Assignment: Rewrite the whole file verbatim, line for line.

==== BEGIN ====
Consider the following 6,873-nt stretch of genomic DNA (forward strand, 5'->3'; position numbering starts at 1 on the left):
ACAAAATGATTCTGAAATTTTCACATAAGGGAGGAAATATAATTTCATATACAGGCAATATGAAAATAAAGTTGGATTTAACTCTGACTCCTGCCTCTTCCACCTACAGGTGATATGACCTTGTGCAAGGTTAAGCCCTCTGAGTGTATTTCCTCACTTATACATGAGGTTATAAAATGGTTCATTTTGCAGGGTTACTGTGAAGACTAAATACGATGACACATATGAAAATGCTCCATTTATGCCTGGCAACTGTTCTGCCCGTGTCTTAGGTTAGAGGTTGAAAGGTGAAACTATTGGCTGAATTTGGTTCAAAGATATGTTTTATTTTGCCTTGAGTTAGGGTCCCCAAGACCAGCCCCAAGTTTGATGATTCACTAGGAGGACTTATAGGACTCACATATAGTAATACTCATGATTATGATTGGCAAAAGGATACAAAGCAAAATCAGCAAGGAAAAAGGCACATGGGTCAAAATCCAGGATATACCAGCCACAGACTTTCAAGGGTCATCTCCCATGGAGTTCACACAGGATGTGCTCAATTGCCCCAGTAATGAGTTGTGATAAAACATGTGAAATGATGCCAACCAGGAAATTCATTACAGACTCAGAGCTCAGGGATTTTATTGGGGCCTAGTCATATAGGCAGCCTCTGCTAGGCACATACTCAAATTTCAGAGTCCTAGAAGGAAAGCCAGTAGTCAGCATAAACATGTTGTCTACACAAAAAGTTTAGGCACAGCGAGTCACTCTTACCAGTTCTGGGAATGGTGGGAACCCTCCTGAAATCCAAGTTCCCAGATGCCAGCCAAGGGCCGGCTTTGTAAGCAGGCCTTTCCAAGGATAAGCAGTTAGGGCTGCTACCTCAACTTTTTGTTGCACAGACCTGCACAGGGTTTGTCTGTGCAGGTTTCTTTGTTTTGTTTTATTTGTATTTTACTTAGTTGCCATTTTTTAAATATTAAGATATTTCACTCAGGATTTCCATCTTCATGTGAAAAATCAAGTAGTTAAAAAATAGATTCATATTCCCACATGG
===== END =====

Consider the following 6,873-nt stretch of genomic DNA (forward strand, 5'->3'; position numbering starts at 1 on the left):
ACAAAATGATTCTGAAATTTTCACATAAGGGAGGAAATATAATTTCATATACAGGCAATATGAAAATAAAGTTGGATTTAACTCTGACTCCTGCCTCTTCCACCTACAGGTGATATGACCTTGTGCAAGGTTAAGCCCTCTGAGTGTATTTCCTCACTTATACATGAGGTTATAAAATGGTTCATTTTGCAGGGTTACTGTGAAGACTAAATACGATGACACATATGAAAATGCTCCATTTATGCCTGGCAACTGTTCTGCCCGTGTCTTAGGTTAGAGGTTGAAAGGTGAAACTATTGGCTGAATTTGGTTCAAAGATATGTTTTATTTTGCCTTGAGTTAGGGTCCCCAAGACCAGCCCCAAGTTTGATGATTCACTAGGAGGACTTATAGGACTCACATATAGTAATACTCATGATTATGATTGGCAAAAGGATACAAAGCAAAATCAGCAAGGAAAAAGGCACATGGGTCAAAATCCAGGATATACCAGCCACAGACTTTCAAGGGTCATCTCCCATGGAGTTCACACAGGATGTGCTCAATTGCCCCAGTAATGAGTTGTGATAAAACATGTGAAATGATGCCAACCAGGAAATTCATTACAGACTCAGAGCTCAGGGATTTTATTGGGGCCTAGTCATATAGGCAGCCTCTGCTAGGCACATACTCAAATTTCAGAGTCCTAGAAGGAAAGCCAGTAGTCAGCATAAACATGTTGTCTACACAAAAAGTTTAGGCACAGCGAGTCACTCTTACCAGTTCTGGGAATGGTGGGAACCCTCCTGAAATCCAAGTTCCCAGATGCCAGCCAAGGGCCGGCTTTGTAAGCAGGCCTTTCCAAGGATAAGCAGTTAGGGCTGCTACCTCAACTTTTTGTTGCACAGACCTGCACAGGGTTTGTCTGTGCAGGTTTCTTTGTTTTGTTTTATTTGTATTTTACTTAGTTGCCATTTTTTAAATATTAAGATATTTCACTCAGGATTTCCATCTTCATGTGAAAAATCAAGTAGTTAAAAAATAGATTCATATTCCCACATGG